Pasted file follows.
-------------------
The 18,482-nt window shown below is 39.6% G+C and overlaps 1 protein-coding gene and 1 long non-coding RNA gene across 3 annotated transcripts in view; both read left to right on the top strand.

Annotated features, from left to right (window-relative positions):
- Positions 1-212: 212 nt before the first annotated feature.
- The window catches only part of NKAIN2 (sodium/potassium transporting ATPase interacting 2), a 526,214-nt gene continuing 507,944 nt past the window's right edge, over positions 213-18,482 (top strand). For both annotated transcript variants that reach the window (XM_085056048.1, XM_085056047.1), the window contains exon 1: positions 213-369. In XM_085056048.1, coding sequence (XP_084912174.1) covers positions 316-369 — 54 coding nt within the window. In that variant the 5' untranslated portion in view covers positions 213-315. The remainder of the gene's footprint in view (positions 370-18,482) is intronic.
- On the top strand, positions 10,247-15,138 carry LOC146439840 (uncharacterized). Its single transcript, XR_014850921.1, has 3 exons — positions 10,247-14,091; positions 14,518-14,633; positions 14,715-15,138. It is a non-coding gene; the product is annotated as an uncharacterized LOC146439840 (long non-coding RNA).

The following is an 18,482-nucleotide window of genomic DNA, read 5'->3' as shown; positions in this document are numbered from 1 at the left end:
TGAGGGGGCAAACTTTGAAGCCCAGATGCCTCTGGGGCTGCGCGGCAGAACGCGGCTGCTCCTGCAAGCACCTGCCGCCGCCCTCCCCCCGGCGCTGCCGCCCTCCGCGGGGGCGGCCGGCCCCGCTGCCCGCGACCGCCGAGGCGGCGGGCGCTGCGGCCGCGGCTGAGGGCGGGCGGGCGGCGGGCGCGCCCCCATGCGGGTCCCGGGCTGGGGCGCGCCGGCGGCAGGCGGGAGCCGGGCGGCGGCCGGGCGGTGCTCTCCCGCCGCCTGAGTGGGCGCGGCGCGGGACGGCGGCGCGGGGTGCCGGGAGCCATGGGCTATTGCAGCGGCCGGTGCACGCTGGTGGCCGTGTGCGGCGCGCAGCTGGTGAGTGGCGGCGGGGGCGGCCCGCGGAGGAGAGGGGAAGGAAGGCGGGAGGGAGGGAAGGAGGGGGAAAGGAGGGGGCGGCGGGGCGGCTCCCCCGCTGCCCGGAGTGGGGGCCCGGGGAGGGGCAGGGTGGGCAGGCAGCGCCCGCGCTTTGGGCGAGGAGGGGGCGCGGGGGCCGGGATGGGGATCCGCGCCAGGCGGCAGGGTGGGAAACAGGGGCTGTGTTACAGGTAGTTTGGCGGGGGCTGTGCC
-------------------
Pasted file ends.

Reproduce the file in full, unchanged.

The 18,482-nt window shown below is 39.6% G+C and overlaps 1 protein-coding gene and 1 long non-coding RNA gene across 3 annotated transcripts in view; both read left to right on the top strand.

Annotated features, from left to right (window-relative positions):
- Positions 1-212: 212 nt before the first annotated feature.
- The window catches only part of NKAIN2 (sodium/potassium transporting ATPase interacting 2), a 526,214-nt gene continuing 507,944 nt past the window's right edge, over positions 213-18,482 (top strand). For both annotated transcript variants that reach the window (XM_085056048.1, XM_085056047.1), the window contains exon 1: positions 213-369. In XM_085056048.1, coding sequence (XP_084912174.1) covers positions 316-369 — 54 coding nt within the window. In that variant the 5' untranslated portion in view covers positions 213-315. The remainder of the gene's footprint in view (positions 370-18,482) is intronic.
- On the top strand, positions 10,247-15,138 carry LOC146439840 (uncharacterized). Its single transcript, XR_014850921.1, has 3 exons — positions 10,247-14,091; positions 14,518-14,633; positions 14,715-15,138. It is a non-coding gene; the product is annotated as an uncharacterized LOC146439840 (long non-coding RNA).

The following is an 18,482-nucleotide window of genomic DNA, read 5'->3' as shown; positions in this document are numbered from 1 at the left end:
TGAGGGGGCAAACTTTGAAGCCCAGATGCCTCTGGGGCTGCGCGGCAGAACGCGGCTGCTCCTGCAAGCACCTGCCGCCGCCCTCCCCCCGGCGCTGCCGCCCTCCGCGGGGGCGGCCGGCCCCGCTGCCCGCGACCGCCGAGGCGGCGGGCGCTGCGGCCGCGGCTGAGGGCGGGCGGGCGGCGGGCGCGCCCCCATGCGGGTCCCGGGCTGGGGCGCGCCGGCGGCAGGCGGGAGCCGGGCGGCGGCCGGGCGGTGCTCTCCCGCCGCCTGAGTGGGCGCGGCGCGGGACGGCGGCGCGGGGTGCCGGGAGCCATGGGCTATTGCAGCGGCCGGTGCACGCTGGTGGCCGTGTGCGGCGCGCAGCTGGTGAGTGGCGGCGGGGGCGGCCCGCGGAGGAGAGGGGAAGGAAGGCGGGAGGGAGGGAAGGAGGGGGAAAGGAGGGGGCGGCGGGGCGGCTCCCCCGCTGCCCGGAGTGGGGGCCCGGGGAGGGGCAGGGTGGGCAGGCAGCGCCCGCGCTTTGGGCGAGGAGGGGGCGCGGGGGCCGGGATGGGGATCCGCGCCAGGCGGCAGGGTGGGAAACAGGGGCTGTGTTACAGGTAGTTTGGCGGGGGCTGTGCC